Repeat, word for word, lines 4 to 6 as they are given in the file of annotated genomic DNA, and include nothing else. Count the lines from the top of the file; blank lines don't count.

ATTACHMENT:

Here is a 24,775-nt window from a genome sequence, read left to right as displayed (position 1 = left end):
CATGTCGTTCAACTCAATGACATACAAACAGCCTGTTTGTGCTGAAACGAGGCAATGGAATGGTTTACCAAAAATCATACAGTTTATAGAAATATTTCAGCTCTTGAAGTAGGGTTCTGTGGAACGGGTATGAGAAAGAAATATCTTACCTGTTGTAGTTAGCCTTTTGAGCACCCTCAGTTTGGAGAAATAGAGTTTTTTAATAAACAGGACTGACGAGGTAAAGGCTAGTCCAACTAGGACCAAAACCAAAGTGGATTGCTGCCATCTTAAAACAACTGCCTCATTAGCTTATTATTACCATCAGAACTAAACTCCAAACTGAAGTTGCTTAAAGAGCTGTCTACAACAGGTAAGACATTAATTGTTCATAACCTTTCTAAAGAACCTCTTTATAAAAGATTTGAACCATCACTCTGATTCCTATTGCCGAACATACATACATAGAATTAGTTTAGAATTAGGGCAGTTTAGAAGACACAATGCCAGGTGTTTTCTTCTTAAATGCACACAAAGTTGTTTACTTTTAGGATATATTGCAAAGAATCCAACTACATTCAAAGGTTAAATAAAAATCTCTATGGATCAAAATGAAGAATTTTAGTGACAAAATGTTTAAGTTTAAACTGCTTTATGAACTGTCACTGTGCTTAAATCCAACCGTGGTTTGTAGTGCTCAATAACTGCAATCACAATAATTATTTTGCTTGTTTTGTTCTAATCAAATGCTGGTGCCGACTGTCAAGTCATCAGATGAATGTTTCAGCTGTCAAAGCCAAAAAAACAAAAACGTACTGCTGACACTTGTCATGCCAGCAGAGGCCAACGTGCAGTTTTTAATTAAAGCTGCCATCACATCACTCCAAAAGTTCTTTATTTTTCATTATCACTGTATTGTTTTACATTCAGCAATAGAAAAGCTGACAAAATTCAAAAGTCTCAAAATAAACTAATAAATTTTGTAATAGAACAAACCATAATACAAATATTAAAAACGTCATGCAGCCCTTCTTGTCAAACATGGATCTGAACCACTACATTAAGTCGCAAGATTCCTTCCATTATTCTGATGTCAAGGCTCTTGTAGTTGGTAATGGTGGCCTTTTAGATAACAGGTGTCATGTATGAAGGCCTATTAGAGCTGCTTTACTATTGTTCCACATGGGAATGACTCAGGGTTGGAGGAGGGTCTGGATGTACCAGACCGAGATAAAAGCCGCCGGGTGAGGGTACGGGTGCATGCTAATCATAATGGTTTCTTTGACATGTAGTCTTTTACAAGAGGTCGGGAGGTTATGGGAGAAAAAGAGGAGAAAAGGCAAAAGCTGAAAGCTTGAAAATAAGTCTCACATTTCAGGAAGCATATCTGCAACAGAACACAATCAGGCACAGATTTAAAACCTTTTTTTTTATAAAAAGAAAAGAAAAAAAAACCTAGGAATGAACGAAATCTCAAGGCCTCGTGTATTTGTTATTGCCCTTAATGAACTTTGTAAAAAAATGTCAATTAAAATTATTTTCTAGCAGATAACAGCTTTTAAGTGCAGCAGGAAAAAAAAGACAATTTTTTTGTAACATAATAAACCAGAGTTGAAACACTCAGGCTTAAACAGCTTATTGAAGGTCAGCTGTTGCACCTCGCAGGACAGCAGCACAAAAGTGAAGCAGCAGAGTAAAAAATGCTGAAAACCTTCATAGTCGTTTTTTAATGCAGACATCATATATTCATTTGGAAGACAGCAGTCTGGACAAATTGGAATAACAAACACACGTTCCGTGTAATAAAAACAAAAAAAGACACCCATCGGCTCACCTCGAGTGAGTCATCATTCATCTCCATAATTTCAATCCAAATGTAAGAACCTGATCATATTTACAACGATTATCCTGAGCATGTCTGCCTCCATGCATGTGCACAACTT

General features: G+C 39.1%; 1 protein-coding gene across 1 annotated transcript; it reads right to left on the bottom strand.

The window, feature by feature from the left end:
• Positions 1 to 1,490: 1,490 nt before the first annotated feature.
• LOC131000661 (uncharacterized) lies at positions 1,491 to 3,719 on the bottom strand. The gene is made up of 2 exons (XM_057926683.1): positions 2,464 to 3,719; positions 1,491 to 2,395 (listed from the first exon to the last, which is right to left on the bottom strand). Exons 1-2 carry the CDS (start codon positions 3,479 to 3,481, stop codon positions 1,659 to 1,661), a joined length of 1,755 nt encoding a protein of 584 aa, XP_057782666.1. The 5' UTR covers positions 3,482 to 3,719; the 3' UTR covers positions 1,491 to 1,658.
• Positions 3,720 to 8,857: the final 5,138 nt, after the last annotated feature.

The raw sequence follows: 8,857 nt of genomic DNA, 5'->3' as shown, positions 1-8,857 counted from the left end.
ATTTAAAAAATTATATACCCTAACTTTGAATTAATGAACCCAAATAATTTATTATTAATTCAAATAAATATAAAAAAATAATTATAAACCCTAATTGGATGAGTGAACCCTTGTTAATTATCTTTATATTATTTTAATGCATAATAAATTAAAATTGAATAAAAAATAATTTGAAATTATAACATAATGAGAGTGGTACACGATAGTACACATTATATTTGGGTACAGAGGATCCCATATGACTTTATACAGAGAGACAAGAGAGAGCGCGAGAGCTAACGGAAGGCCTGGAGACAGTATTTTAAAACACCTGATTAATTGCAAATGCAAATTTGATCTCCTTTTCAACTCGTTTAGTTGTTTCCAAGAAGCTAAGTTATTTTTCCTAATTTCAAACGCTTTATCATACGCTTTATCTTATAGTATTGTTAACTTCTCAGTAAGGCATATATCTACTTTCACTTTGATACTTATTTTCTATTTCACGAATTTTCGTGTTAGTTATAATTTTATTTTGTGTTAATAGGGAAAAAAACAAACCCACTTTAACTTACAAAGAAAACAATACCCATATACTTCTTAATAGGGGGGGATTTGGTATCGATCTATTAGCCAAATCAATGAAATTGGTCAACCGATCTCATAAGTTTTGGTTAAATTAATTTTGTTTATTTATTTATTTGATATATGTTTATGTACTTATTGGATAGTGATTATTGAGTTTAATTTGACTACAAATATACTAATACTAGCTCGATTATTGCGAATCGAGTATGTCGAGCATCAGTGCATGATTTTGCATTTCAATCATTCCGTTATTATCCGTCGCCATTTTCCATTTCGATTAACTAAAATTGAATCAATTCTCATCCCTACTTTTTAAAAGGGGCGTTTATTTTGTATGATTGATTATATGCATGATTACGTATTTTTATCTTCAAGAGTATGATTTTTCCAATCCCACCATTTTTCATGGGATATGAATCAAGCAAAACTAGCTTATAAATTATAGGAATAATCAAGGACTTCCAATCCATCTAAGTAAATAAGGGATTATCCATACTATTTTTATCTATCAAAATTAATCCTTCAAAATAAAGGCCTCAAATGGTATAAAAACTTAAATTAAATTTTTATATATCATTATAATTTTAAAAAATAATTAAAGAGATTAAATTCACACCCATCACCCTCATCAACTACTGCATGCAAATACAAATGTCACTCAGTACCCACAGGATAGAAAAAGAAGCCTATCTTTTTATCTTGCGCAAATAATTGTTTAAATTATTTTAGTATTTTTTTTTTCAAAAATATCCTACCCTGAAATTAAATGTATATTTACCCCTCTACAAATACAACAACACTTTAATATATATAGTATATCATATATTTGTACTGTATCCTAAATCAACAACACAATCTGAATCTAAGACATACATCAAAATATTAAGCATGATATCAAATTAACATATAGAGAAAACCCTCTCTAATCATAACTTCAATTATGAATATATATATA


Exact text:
The window, feature by feature from the left end:
• Positions 1 to 1,490: 1,490 nt before the first annotated feature.
• LOC131000661 (uncharacterized) lies at positions 1,491 to 3,719 on the bottom strand. The gene is made up of 2 exons (XM_057926683.1): positions 2,464 to 3,719; positions 1,491 to 2,395 (listed from the first exon to the last, which is right to left on the bottom strand). Exons 1-2 carry the CDS (start codon positions 3,479 to 3,481, stop codon positions 1,659 to 1,661), a joined length of 1,755 nt encoding a protein of 584 aa, XP_057782666.1. The 5' UTR covers positions 3,482 to 3,719; the 3' UTR covers positions 1,491 to 1,658.